Next month our guest poet will be Linda Saunders from Bath.
February 6th at Just Ales, 7.45 for 8pm.
I hope Andy will still be serving his excellent mulled Wilkins Cider!

“In the act of writing the poem, I am obedient, and submissive. Insofar as one can, I put aside ego and vanity, and even intention. I listen. What I hear is almost a voice, almost a language. It is a second ocean, rising, singing into one’s ear, or deep inside the ears, whispering in the recesses where one is less oneself than a part of some single indivisible community. Blake spoke of taking dictation. I am no Blake, yet I know the nature of what he meant. Every poet knows it. One learns the craft, and then casts off. One hopes for gifts. One hopes for direction. It is both physical, and spooky. It is intimate, and inapprehensible. Perhaps it is for this reason that the act of first-writing, for me, involves nothing more complicated than paper and pencil. The abilities of a typewriter or computer would not help in this act of slow and deep listening.”
– Mary Oliver

Candle and snow

snow-candle

Our meeting at Just Ales last night featured the sequence “Second Skin”, poems focusing on clothing, written and performed by Jo Waterworth, Rachael Clyne, Sara Butler, Mo Kiziewicz, Jinny Fisher and Ama Bolton. Andy’s excellent mulled Wilkins cider and Rachael’s generous provision of teacake biscuits cheered us in body and spirit. In the interval many of us bought Wendy’s lovely wildlife cards, printed from her own watercolours and sold in aid of wildlife charities.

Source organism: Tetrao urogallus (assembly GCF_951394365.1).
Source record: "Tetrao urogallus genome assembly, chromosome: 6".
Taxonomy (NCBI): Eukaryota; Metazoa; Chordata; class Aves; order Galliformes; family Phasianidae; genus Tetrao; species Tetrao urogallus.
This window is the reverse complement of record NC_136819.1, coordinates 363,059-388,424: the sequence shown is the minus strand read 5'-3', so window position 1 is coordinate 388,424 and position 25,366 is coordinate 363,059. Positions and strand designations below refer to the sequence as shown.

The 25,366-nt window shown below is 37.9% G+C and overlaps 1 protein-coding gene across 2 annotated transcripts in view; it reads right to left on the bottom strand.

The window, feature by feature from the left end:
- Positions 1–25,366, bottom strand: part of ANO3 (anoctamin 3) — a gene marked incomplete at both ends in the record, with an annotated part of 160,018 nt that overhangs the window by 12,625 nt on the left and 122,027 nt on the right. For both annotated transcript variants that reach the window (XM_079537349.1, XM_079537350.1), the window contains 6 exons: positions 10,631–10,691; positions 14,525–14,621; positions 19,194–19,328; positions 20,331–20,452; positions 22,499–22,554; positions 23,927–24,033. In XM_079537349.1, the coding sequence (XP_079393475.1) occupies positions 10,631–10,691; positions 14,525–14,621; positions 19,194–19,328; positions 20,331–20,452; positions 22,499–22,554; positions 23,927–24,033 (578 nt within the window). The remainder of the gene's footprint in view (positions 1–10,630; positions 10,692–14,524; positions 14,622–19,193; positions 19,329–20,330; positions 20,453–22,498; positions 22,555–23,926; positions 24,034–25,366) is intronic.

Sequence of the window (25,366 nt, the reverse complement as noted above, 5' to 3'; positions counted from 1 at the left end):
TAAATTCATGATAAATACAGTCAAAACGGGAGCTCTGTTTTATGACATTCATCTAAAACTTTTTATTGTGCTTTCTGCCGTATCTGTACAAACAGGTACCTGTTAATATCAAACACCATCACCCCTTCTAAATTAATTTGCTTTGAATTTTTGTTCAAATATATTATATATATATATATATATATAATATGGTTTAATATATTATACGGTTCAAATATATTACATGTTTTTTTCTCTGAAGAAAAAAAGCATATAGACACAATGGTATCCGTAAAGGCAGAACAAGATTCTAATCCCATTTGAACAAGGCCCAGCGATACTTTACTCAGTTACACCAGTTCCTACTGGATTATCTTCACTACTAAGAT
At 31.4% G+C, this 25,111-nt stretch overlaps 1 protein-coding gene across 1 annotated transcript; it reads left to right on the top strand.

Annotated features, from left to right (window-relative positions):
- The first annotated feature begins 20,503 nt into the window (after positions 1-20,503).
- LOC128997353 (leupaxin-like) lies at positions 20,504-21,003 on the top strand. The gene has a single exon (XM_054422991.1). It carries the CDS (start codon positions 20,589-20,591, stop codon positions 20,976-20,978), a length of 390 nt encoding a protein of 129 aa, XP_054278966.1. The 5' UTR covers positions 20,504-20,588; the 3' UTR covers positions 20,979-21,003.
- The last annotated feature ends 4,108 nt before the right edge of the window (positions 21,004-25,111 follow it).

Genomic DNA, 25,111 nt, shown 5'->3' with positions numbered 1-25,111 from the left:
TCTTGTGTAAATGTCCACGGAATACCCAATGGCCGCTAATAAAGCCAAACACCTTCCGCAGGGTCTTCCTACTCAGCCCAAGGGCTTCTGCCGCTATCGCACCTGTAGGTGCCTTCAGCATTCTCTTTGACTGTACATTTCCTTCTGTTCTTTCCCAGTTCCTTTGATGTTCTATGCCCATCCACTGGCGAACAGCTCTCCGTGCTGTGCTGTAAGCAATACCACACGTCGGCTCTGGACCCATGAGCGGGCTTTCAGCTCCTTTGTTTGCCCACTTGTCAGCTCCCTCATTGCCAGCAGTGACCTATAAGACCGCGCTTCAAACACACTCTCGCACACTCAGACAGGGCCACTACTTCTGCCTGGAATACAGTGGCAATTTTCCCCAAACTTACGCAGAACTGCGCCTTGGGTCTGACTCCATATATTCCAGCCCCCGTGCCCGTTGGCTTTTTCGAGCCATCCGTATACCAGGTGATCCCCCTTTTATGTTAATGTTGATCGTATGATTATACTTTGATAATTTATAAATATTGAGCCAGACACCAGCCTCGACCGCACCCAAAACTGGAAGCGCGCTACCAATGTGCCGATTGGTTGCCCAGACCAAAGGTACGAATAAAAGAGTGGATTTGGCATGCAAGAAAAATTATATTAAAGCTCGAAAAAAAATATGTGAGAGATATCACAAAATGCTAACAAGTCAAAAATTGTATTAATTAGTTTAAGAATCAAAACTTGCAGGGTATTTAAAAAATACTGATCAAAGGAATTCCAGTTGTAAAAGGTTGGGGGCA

After the interval we heard topical poems from Ewan and Paul, and Andrew read Swim-lanes, a long poem resulting from an interesting interdisciplinary collaborative project.

Andrew has sent me a link to his recent collaboration “The Art of Memory” with David Caddy at Hauser and Wirth, and a link to Jinny’s collaboration with Amanda Barnes, performed in Bath, the fourth event in what was a groundbreaking collaborative poetry initiative across South West England.

Caroline made us laugh with a poem about losing her keys. We’ve all done it! Wendy gave us a hymn of praise to the Christmas Pudding and a beautiful new poem resulting from her attempt to write about clothes, or a lack of them: Eve’s thoughts about life after Eden.

Ewa read two recent poems in both her languages – first a short and touching piece about an old perfume-bottle, and secondly a longer poem about an unusual form of communication: banging on the pipes – we’ve all heard of it but few have done it.